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Royal Commonwealth Society Essay Competition

The Royal Commonwealth Society collections in Cambridge University Library contain the archives of the Royal Commonwealth Society Essay Competition. This competition, which still runs today, is perhaps the largest and oldest competition of its type in the world (see: The Queen's Commonwealth Essay Competition). It started life in 1883, when 'money prizes were first offered to school children and university students in the United Kingdom for the best essays submitted on a set imperial topic' (Trevor R. Reese (1968), 'The History of the Royal Commonwealth Society 1868-1968', p. 84-84, quoting from Council Minutes 3, 6 February 1883, p. 66). The competition had a disappointing start and after repeating the experiment in 1884 the Society's Council abandoned it until 1913, when it was opened to schools and universities throughout the empire.

None of the earliest essays survive in manuscript form, but essays submitted by school children are still held in Cambridge University Library from 1922-1960, from 1976/77-1979/80, and from 1982/3-1984/5. Some of the gaps in our holdings may be due to the sheer number of essays received, and thus the difficulties for the Society of storing them. By 1967 it is reported that the competition received 'over 800 entries a year from more than 140 schools in seventeen Commonwealth countries, from the Seychelles and Hong Kong to Canada and Britain'. (Trevor R. Reese (1968), p. 228, quoting from the Commonwealth Journal, 10 (1967), p. 110).

Essays were submitted by school children in three categories, according to their age. Category A for children aged sixteen and over, category B for those aged fourteen to sixteen, and category C for those aged less than fourteen years old. Each age group was assigned a different essay title.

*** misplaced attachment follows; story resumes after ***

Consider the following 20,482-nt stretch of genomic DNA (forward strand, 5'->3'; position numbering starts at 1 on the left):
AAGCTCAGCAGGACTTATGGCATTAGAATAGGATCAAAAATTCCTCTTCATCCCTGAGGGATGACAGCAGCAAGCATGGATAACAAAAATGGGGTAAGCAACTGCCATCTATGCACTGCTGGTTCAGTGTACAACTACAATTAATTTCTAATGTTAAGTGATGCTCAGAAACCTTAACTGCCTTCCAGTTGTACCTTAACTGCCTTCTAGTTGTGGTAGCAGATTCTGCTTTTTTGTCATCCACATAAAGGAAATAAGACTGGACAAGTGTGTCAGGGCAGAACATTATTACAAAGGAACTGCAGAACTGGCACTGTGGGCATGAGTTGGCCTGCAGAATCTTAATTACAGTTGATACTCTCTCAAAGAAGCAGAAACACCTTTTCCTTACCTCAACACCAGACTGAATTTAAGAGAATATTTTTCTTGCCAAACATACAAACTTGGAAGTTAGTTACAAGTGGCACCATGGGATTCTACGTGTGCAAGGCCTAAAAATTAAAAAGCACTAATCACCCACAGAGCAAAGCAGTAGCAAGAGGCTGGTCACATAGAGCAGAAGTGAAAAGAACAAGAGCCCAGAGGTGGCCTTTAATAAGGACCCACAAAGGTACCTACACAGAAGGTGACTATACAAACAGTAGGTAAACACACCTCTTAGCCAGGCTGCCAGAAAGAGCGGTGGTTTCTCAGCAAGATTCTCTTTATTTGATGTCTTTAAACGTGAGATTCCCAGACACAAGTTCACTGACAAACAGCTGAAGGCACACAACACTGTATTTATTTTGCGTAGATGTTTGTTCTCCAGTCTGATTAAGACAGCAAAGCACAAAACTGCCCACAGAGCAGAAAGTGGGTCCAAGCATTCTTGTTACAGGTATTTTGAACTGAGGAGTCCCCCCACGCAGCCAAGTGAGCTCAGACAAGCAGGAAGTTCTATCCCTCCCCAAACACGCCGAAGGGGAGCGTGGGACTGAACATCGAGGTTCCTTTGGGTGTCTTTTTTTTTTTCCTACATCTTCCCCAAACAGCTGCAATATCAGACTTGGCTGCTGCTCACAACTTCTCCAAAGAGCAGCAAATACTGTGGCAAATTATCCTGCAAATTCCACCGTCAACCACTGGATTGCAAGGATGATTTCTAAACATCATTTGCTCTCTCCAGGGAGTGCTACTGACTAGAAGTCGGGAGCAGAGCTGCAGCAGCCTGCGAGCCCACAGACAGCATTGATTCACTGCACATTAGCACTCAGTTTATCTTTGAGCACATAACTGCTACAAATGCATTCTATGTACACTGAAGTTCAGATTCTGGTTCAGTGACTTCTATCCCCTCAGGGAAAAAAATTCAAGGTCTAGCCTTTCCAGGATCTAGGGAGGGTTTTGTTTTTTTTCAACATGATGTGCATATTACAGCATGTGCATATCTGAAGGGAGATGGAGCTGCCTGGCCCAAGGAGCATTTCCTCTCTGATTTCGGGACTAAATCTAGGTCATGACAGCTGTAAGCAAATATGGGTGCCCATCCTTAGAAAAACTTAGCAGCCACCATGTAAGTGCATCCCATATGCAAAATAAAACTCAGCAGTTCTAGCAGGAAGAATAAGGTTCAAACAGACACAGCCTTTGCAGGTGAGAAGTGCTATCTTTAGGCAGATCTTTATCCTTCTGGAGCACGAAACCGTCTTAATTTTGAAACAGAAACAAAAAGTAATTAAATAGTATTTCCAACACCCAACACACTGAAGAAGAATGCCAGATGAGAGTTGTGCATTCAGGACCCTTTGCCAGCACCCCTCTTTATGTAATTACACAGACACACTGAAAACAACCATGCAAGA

Cambridge University Library has digitised only the prize-winning essays from its archive. These include 1st, 2nd, and 3rd prizes for each topic, plus winners of the Margaret Best Memorial Prize, the Sir Alwyn Ezra prize and any special prizes. They cover the years 1922-1937, 1939, 1941-1960, 1977-1980, 1983 and 1985.  In all, 336 essays have been digitised and may be read in pdf format.

Copyright in the essays resides with the Royal Commonwealth Society. Anybody wishing to re-publish the essays in any format should seek permission from the Society.

The Cambridge archive includes essays from the following countries: Canada, New Zealand, Australia including Tasmania, Tonga, Fiji, Singapore, Malaysia, (Federated Malay Straits, and Straits Settlements), Hong Kong, India, Burma, Sri Lanka (Ceylon), Mauritius, South Africa, Zimbabwe (S. Rhodesia), Zambia (N. Rhodesia),  Botswana, Kenya (British East Africa), Uganda, Tanzania (Tanganyika), Ghana (Gold Coast), Nigeria, St Kitts, Bahamas, Barbados, Trinidad, Jamaica, Malta, Gibraltar, the UK including Scotland, Wales, Northern Ireland, England and the Channel Islands.

The current year's winning essays are available in digital format on the Society's website (at: along with more information about the competition and other RCS youth and education projects.

The easiest way of browsing the essays in the RCS Essay Competition archive on the Apollo repository at Cambridge is by 'Issue date'. Click on this button and you will find the essays listed chronologically. Alternatively, click on 'Author' to browse the list of authors whose essays have been digitised, or 'Title' to browse essay titles arranged in alphabetical order.

An additional document in the archive, entitled Observations on the Commonwealth Essay Competition entries held in Cambridge University Library’s Royal Commonwealth Society Archives gives the names of adjudicators, the number of entries received for each category of the competition, details of prizes awarded, and some additional information gleaned from the archive at the time of digitisation. Observations include the fact that the first typescript essay was received in 1931 and that from 1932 school mottos ceased to be quoted.

This digital archive would not have been possible but for enthusiasm, energy, dedication and scanning skills of Lawrence Brooks, who digitised the essays in his own time as a library volunteer.

For more information about the Royal Commonwealth Society collections in Cambridge University Library, please see:

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